Monday, August 06, 2018

Po Folk Create Their Own Aesthetic


medium |  Walking into a beauty supply store in the hood is like walking into a parallel universe. Cheap bright lipsticks grab your eye immediately. Hair hangs from the ceiling. There is an abundance of dyes, cheap gold jewelry, and every hair accessory known to man. It is a familiar home to Black and Brown women struggling to make themselves beautiful in a world that pays them no mind. If you look past the owners — who are often not of the community and who follow patrons around as if they are going to steal something — and past the lasting effects of colonization, buried in the ingredients of the skin lightening creams on the third shelf of the skin care aisle, it is almost perfect. Almost.
But while it may not be perfect, it is home.

It has the kind of magic that is a byproduct of most hood creations. You tried to destroy us, but [bitch] we’re here. Mining the grime at the bottom of the barrel and turning it into gold.

It is in our strut.

It is in our fashions.

And our fashions, specifically femme fashions, have existed as a subversion of the politics of poverty that says poor people can’t have nice things. Our fashions are loud, making up for the years they tried to take our voices. How fitting that people who are told they are worth nothing adorn themselves like royalty?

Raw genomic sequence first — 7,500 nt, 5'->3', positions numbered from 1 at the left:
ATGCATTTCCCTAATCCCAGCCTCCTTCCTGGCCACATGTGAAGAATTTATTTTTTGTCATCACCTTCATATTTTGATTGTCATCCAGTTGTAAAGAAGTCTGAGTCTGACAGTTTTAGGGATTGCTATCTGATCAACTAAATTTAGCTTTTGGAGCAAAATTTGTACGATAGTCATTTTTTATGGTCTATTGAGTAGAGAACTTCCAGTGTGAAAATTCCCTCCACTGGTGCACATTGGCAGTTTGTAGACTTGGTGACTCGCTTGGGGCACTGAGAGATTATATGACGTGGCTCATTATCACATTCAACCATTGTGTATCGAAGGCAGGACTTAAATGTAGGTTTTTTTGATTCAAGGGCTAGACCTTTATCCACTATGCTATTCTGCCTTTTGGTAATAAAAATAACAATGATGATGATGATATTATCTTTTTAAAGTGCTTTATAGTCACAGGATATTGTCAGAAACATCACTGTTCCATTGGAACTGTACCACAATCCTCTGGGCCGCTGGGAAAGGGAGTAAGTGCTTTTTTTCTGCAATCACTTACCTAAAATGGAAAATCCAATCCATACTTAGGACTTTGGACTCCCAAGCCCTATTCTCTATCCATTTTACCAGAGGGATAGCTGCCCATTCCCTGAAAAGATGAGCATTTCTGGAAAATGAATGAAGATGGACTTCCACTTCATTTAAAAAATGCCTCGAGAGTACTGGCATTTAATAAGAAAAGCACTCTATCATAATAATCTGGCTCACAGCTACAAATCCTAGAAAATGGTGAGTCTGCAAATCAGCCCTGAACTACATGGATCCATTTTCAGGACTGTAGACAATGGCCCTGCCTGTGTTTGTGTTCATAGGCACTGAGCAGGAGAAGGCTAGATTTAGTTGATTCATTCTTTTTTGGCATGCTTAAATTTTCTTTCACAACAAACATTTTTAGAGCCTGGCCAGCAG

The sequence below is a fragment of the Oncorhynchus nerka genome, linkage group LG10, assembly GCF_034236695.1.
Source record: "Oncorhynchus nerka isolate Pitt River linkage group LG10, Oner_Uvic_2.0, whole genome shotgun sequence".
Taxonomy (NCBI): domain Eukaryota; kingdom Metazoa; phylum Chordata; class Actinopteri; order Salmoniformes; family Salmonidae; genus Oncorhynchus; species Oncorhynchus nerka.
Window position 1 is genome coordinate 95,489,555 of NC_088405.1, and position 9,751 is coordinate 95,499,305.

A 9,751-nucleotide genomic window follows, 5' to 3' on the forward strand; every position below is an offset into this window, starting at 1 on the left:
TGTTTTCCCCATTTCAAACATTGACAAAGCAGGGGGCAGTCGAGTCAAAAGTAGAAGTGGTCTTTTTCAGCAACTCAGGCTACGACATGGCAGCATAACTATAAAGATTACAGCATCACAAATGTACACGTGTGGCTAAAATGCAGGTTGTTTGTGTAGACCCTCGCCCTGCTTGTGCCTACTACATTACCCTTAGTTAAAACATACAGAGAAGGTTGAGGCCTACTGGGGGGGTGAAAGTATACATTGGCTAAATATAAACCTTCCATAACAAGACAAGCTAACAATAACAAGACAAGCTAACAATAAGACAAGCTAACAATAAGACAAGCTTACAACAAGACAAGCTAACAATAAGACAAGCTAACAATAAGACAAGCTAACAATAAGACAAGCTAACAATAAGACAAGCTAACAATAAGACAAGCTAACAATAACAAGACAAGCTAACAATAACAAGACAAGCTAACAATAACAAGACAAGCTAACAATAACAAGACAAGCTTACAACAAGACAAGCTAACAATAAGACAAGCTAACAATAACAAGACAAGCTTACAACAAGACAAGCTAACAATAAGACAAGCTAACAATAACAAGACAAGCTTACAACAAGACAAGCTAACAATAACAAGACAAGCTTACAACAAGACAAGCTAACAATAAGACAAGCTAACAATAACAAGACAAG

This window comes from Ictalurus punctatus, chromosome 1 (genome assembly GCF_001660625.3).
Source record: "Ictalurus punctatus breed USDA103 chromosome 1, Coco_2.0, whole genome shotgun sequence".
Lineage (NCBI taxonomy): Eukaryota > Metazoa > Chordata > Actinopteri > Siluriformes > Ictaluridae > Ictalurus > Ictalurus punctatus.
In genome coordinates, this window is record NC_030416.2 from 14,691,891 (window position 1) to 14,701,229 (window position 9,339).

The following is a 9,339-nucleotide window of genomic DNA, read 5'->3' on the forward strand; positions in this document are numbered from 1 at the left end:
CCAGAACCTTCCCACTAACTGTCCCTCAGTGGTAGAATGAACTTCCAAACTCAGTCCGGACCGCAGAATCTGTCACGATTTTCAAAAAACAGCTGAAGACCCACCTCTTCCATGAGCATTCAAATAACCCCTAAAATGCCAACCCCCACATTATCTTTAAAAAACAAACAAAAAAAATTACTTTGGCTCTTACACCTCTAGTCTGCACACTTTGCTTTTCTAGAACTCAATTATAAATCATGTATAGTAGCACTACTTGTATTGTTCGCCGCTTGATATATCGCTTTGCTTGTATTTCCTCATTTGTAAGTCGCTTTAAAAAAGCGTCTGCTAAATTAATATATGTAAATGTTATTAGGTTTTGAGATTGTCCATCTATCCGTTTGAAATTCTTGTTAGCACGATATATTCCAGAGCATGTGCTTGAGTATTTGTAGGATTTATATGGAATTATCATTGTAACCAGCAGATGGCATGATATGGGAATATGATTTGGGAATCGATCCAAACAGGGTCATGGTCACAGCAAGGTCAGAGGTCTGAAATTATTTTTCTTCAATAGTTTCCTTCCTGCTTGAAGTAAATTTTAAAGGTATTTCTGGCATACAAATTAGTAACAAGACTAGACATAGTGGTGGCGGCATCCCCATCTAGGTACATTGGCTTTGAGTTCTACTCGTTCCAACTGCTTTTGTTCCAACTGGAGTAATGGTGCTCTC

This is the genesis of what has come to be known as the “baddie aesthetic” of Instagram and Tumblr. People don’t want to talk about how white and racially ambiguous girls on social media are profiting off of the style of the women from my hood, the mamas who were donning five-inch acrylic nails with three gold rings on every finger long before it was cool, but I do.
Okay you don’t see us as beautiful, you won’t make anything for us; we’ll create our own world, our own beautiful, our own aesthetic.
I grew up being taught that the visible markers of Black style, of deep deep hood Blackness, were unsophisticated and should be looked down upon. Don’t wear bamboo earrings, that’s ghetto. Don’t wear 15 bangles on each wrist, thats ghetto. Don’t mix patterns, that’s ghetto. Even something as innovative as a digital name belt, something so futuristic(!), was something to shy away from. It didn’t matter that these looks belonged to the people of my community, who were sweet and kind to me, the goal was not to be a “ghetto girl.”